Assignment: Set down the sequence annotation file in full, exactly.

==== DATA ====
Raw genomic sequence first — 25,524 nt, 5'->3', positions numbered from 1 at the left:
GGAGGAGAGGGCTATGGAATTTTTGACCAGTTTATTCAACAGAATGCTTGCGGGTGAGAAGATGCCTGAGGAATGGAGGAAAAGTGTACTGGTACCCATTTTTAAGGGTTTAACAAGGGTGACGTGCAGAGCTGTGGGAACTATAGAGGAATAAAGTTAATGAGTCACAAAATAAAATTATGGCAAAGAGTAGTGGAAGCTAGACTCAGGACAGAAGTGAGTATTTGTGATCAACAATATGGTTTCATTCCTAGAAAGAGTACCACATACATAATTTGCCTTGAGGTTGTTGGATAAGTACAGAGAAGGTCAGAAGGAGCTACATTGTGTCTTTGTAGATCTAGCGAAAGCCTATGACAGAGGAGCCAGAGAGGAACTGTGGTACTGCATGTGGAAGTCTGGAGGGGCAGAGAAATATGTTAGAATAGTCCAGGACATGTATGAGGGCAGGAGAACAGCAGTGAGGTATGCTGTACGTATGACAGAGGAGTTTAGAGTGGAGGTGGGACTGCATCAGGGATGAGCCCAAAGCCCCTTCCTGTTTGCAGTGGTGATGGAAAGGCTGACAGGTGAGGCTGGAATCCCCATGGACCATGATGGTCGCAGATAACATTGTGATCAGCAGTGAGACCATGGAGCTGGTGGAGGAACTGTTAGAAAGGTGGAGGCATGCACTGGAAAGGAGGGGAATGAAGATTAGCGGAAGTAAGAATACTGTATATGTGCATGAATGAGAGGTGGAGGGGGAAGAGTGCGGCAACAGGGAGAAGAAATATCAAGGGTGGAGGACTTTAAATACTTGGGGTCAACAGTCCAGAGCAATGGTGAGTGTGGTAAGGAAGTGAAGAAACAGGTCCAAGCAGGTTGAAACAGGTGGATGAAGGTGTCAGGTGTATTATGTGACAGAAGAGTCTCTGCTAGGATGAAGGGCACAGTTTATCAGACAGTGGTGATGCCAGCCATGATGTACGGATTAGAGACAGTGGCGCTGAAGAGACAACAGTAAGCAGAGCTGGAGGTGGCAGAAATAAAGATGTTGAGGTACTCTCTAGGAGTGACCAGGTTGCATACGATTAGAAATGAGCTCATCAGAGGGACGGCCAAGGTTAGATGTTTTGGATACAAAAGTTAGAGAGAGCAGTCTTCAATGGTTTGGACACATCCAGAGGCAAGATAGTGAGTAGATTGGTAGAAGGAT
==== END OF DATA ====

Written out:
Raw genomic sequence first — 25,524 nt, 5'->3', positions numbered from 1 at the left:
GGAGGAGAGGGCTATGGAATTTTTGACCAGTTTATTCAACAGAATGCTTGCGGGTGAGAAGATGCCTGAGGAATGGAGGAAAAGTGTACTGGTACCCATTTTTAAGGGTTTAACAAGGGTGACGTGCAGAGCTGTGGGAACTATAGAGGAATAAAGTTAATGAGTCACAAAATAAAATTATGGCAAAGAGTAGTGGAAGCTAGACTCAGGACAGAAGTGAGTATTTGTGATCAACAATATGGTTTCATTCCTAGAAAGAGTACCACATACATAATTTGCCTTGAGGTTGTTGGATAAGTACAGAGAAGGTCAGAAGGAGCTACATTGTGTCTTTGTAGATCTAGCGAAAGCCTATGACAGAGGAGCCAGAGAGGAACTGTGGTACTGCATGTGGAAGTCTGGAGGGGCAGAGAAATATGTTAGAATAGTCCAGGACATGTATGAGGGCAGGAGAACAGCAGTGAGGTATGCTGTACGTATGACAGAGGAGTTTAGAGTGGAGGTGGGACTGCATCAGGGATGAGCCCAAAGCCCCTTCCTGTTTGCAGTGGTGATGGAAAGGCTGACAGGTGAGGCTGGAATCCCCATGGACCATGATGGTCGCAGATAACATTGTGATCAGCAGTGAGACCATGGAGCTGGTGGAGGAACTGTTAGAAAGGTGGAGGCATGCACTGGAAAGGAGGGGAATGAAGATTAGCGGAAGTAAGAATACTGTATATGTGCATGAATGAGAGGTGGAGGGGGAAGAGTGCGGCAACAGGGAGAAGAAATATCAAGGGTGGAGGACTTTAAATACTTGGGGTCAACAGTCCAGAGCAATGGTGAGTGTGGTAAGGAAGTGAAGAAACAGGTCCAAGCAGGTTGAAACAGGTGGATGAAGGTGTCAGGTGTATTATGTGACAGAAGAGTCTCTGCTAGGATGAAGGGCACAGTTTATCAGACAGTGGTGATGCCAGCCATGATGTACGGATTAGAGACAGTGGCGCTGAAGAGACAACAGTAAGCAGAGCTGGAGGTGGCAGAAATAAAGATGTTGAGGTACTCTCTAGGAGTGACCAGGTTGCATACGATTAGAAATGAGCTCATCAGAGGGACGGCCAAGGTTAGATGTTTTGGATACAAAAGTTAGAGAGAGCAGTCTTCAATGGTTTGGACACATCCAGAGGCAAGATAGTGAGTAGATTGGTAGAAGGAT